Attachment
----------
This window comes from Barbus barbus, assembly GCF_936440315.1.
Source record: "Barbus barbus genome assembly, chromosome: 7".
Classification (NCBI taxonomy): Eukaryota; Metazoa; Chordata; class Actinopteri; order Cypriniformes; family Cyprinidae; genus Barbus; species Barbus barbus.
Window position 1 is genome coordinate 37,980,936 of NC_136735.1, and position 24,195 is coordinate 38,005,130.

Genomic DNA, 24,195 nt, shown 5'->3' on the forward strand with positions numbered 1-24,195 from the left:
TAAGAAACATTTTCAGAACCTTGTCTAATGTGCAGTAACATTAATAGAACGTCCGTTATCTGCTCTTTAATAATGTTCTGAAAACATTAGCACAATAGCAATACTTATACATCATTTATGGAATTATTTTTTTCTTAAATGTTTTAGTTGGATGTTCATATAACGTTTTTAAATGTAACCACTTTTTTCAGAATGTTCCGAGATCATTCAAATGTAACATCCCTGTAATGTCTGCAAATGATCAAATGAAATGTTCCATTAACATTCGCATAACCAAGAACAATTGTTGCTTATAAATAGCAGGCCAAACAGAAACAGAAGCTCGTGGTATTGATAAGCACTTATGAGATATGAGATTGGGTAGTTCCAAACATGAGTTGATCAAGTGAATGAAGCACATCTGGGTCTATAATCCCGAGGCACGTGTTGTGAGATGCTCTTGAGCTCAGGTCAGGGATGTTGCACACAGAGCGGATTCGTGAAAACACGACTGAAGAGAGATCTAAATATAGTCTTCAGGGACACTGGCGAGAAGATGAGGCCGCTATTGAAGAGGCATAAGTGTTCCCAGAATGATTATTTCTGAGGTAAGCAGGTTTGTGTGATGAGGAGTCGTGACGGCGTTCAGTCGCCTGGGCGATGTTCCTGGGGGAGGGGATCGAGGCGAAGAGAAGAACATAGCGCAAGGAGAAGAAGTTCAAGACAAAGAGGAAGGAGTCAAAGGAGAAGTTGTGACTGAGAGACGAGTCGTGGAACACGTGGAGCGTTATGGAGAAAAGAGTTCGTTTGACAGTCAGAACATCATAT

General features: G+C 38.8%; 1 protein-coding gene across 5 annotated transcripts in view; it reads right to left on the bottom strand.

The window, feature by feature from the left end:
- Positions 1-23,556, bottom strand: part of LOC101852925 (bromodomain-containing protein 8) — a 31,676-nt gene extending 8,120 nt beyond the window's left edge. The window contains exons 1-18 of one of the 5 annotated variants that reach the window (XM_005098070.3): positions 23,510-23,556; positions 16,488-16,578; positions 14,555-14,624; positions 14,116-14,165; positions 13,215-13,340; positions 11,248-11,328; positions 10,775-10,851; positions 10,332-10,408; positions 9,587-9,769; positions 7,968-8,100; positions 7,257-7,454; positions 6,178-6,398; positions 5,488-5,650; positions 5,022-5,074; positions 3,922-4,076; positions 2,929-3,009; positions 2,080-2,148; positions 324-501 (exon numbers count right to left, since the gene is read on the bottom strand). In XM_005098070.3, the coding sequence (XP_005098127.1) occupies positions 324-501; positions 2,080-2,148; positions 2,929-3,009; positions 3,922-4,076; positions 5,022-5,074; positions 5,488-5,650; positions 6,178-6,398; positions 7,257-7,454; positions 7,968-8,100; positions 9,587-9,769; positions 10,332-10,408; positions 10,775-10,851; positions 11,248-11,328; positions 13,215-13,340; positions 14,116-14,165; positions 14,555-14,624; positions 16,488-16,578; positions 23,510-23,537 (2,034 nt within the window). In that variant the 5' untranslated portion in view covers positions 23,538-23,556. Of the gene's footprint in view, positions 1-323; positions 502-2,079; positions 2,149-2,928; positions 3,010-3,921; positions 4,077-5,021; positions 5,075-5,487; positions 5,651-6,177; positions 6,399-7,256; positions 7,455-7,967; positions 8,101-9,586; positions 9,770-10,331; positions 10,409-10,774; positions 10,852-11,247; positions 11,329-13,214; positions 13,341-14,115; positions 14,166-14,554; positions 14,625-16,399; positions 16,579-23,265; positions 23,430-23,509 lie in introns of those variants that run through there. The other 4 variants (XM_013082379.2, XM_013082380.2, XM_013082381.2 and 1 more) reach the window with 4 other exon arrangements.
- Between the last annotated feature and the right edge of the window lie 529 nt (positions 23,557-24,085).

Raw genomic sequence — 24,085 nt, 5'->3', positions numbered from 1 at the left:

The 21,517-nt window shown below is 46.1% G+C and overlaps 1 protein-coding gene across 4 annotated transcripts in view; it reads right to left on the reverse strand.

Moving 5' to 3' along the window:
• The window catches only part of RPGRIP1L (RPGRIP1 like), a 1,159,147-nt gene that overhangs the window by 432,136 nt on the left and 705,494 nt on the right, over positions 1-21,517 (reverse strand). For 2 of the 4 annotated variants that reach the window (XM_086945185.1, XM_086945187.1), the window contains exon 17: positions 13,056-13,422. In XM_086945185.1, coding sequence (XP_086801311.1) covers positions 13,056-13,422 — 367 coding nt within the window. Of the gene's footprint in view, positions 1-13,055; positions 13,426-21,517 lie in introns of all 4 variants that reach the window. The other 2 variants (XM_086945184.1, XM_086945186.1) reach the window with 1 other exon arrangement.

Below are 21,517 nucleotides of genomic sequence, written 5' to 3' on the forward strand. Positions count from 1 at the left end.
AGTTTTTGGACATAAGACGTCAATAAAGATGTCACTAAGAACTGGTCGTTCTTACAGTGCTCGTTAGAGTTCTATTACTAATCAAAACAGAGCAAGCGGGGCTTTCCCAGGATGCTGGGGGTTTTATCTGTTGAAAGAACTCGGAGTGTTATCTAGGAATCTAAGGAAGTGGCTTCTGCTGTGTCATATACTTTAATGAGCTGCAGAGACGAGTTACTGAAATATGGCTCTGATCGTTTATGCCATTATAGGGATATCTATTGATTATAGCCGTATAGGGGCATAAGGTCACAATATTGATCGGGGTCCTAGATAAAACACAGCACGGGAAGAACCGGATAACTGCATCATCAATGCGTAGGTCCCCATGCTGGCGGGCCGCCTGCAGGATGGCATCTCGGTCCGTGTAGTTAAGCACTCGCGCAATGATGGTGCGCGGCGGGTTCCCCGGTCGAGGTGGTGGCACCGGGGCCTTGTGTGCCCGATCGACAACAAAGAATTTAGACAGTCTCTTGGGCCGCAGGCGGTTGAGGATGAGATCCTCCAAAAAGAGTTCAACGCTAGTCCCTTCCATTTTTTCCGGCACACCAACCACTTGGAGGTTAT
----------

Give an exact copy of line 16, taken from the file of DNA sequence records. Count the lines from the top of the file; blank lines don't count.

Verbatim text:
AGTTTTTGGACATAAGACGTCAATAAAGATGTCACTAAGAACTGGTCGTTCTTACAGTGCTCGTTAGAGTTCTATTACTAATCAAAACAGAGCAAGCGGGGCTTTCCCAGGATGCTGGGGGTTTTATCTGTTGAAAGAACTCGGAGTGTTATCTAGGAATCTAAGGAAGTGGCTTCTGCTGTGTCATATACTTTAATGAGCTGCAGAGACGAGTTACTGAAATATGGCTCTGATCGTTTATGCCATTATAGGGATATCTATTGATTATAGCCGTATAGGGGCATAAGGTCACAATATTGATCGGGGTCCTAGATAAAACACAGCACGGGAAGAACCGGATAACTGCATCATCAATGCGTAGGTCCCCATGCTGGCGGGCCGCCTGCAGGATGGCATCTCGGTCCGTGTAGTTAAGCACTCGCGCAATGATGGTGCGCGGCGGGTTCCCCGGTCGAGGTGGTGGCACCGGGGCCTTGTGTGCCCGATCGACAACAAAGAATTTAGACAGTCTCTTGGGCCGCAGGCGGTTGAGGATGAGATCCTCCAAAAAGAGTTCAACGCTAGTCCCTTCCATTTTTTCCGGCACACCAACCACTTGGAGGTTAT